HILLSDALE–Following public comments at the September 13 meeting, the Town Board approved a six-month moratorium on commercial solar power installations in the town.
In an interview after the meeting town Supervisor Peter Cipkowski said the moratorium was required because current zoning laws were deemed inadequate to regulate commercial solar businesses in light of concerns about safety of installations, aesthetics and the future decommissioning of outdated and abandoned facilities.
The town website, hillsdaleny.com, says that “the law is intended to buy the town some time as it develops permanent guidelines for solar growth. The temporary ban will remain in effect while the board approves a proposal for Local Law 3 of 2016, which would define and regulate commercial solar facilities. The law, once adopted, would become part of the town zoning law.
The towns “ultimate goal,” acording to the website is to “encourage private, residential solar use. The future of long-term commercial solar farming in Hillsdale is unclear.”
In its draft form the Local Law 3 proposal defines commercial solar operations as:
• Large scale solar energy systems that produce energy primarily for the purpose of offsite sale or consumption
• Solar energy equipment, i.e. electrical energy storage devices, material, hardware, inverters, or other electrical equipment and devices associated with the production of electrical energy
• Solar energy generating systems composed of a combination of solar panels and solar energy equipment.
Neither the moratorium nor proposed law applies to ground or roof mounted solar energy systems installed for the primary purpose of producing electricity for onsite residential consumption.
In other business:
• Mr. Cipkowski said the board also discussed signs on town property. He said there is opposition to signs town memorials to veterans. The supervisor said board member Steve Tygart suggested that a section of Cullin Park at a distance from the Civil War memorial, be exempted from the proposed ban so that businesses in the triangle can advertise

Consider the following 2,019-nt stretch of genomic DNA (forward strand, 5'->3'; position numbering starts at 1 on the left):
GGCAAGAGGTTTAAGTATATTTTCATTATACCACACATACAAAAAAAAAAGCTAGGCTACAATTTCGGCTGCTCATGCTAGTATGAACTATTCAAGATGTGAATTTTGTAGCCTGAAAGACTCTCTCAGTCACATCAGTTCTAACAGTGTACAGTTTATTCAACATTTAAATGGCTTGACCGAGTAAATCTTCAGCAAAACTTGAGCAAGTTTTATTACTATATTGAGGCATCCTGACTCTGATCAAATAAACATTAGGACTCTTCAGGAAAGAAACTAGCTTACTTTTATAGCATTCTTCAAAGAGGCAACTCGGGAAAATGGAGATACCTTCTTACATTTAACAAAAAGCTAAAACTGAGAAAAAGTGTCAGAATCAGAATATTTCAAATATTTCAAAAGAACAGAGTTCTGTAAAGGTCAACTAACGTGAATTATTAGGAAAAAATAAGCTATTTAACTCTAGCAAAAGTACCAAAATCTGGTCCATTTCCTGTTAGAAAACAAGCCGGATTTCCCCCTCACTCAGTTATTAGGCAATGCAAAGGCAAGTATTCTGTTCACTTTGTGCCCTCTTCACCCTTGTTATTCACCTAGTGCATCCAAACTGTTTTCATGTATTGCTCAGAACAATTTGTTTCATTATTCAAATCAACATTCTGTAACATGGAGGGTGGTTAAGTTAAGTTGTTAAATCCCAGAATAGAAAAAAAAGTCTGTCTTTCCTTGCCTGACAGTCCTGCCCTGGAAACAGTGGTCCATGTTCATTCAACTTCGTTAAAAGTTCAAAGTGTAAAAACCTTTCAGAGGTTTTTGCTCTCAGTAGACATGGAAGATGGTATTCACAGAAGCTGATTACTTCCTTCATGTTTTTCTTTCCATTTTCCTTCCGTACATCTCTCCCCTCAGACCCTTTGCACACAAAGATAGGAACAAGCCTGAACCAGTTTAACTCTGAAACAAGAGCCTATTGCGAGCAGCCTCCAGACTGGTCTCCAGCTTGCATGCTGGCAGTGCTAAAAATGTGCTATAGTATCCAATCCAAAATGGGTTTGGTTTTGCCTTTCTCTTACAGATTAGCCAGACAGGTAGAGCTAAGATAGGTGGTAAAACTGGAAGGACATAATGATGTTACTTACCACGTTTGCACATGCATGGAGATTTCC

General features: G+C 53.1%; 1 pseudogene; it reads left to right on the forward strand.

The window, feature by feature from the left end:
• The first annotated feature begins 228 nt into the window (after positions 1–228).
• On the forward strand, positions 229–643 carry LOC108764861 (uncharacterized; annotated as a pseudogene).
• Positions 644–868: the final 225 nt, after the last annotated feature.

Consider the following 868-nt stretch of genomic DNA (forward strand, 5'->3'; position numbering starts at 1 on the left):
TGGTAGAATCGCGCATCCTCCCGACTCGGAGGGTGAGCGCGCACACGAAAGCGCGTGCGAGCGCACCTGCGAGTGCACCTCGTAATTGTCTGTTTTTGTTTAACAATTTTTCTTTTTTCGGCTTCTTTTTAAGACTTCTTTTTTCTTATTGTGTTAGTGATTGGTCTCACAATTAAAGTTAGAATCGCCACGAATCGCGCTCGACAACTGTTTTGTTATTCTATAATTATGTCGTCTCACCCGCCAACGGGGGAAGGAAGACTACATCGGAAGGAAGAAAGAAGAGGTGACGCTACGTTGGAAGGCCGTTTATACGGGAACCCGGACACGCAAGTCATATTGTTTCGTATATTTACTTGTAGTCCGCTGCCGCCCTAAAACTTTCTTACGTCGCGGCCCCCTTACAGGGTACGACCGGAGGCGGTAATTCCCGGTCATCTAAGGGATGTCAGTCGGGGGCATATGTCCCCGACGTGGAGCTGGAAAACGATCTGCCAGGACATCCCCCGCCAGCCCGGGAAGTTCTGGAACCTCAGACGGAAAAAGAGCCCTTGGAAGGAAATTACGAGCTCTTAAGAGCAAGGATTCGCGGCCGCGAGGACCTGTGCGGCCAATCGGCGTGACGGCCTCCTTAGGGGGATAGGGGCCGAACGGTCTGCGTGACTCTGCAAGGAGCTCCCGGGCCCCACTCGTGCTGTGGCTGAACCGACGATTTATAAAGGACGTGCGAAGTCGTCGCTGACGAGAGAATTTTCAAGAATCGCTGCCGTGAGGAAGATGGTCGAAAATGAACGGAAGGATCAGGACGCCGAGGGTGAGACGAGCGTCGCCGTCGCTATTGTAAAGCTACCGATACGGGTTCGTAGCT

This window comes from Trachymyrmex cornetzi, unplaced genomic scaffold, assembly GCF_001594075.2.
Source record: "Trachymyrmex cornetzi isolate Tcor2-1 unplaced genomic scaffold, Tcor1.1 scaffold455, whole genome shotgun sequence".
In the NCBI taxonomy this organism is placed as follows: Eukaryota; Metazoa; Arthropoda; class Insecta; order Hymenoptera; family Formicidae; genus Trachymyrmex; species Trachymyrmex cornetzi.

• The supervisor said that the state Department of Transportation has given the green light to the sidewalks project. The town will advertise for bids on the $800,000 project, over a three-week period, and its engineers, GPI, will evaluate the bids. Construction work along Route 23 likely will not begin before March 2017. Before the sidewalks work starts, DOT must replace a damaged pipe along Route 23
• An eight-member Climate Smart task force has been formed. The supervisor said its mission is to make proposals to help Hillsdale reduce its carbon footprint. David Lewis, current chair of the Conservation Advisory Council (CAC), serves as acting chair of the task force. Other members include current and past council members, Robina Ward and Augie Sena, as well as town Planning Board Chair Hank Henward.
From August 27 to September 10, Hillsdale was a hub of cultural activity involving food, music and visual arts that Supervisor Cipkowski wants to see continued on an annual basis. He described the events of Artswalk, Grillsdale and the Oldtone Roots Music Festival as “ good for the town and community” and thanked the folks behind their planning. He estimated attendance at each event at 400.
The music festival had hoped to attract 1,000 people but delays in securing a site limited its promotion.
Oldtone organizers are already strategizing to expand for next year, according to the supervisor, who noted that there were no noise complaints and that local businesses were pleased.
Of the trifecta events, Mr. Cipkowski said, “It’s just the beginning.”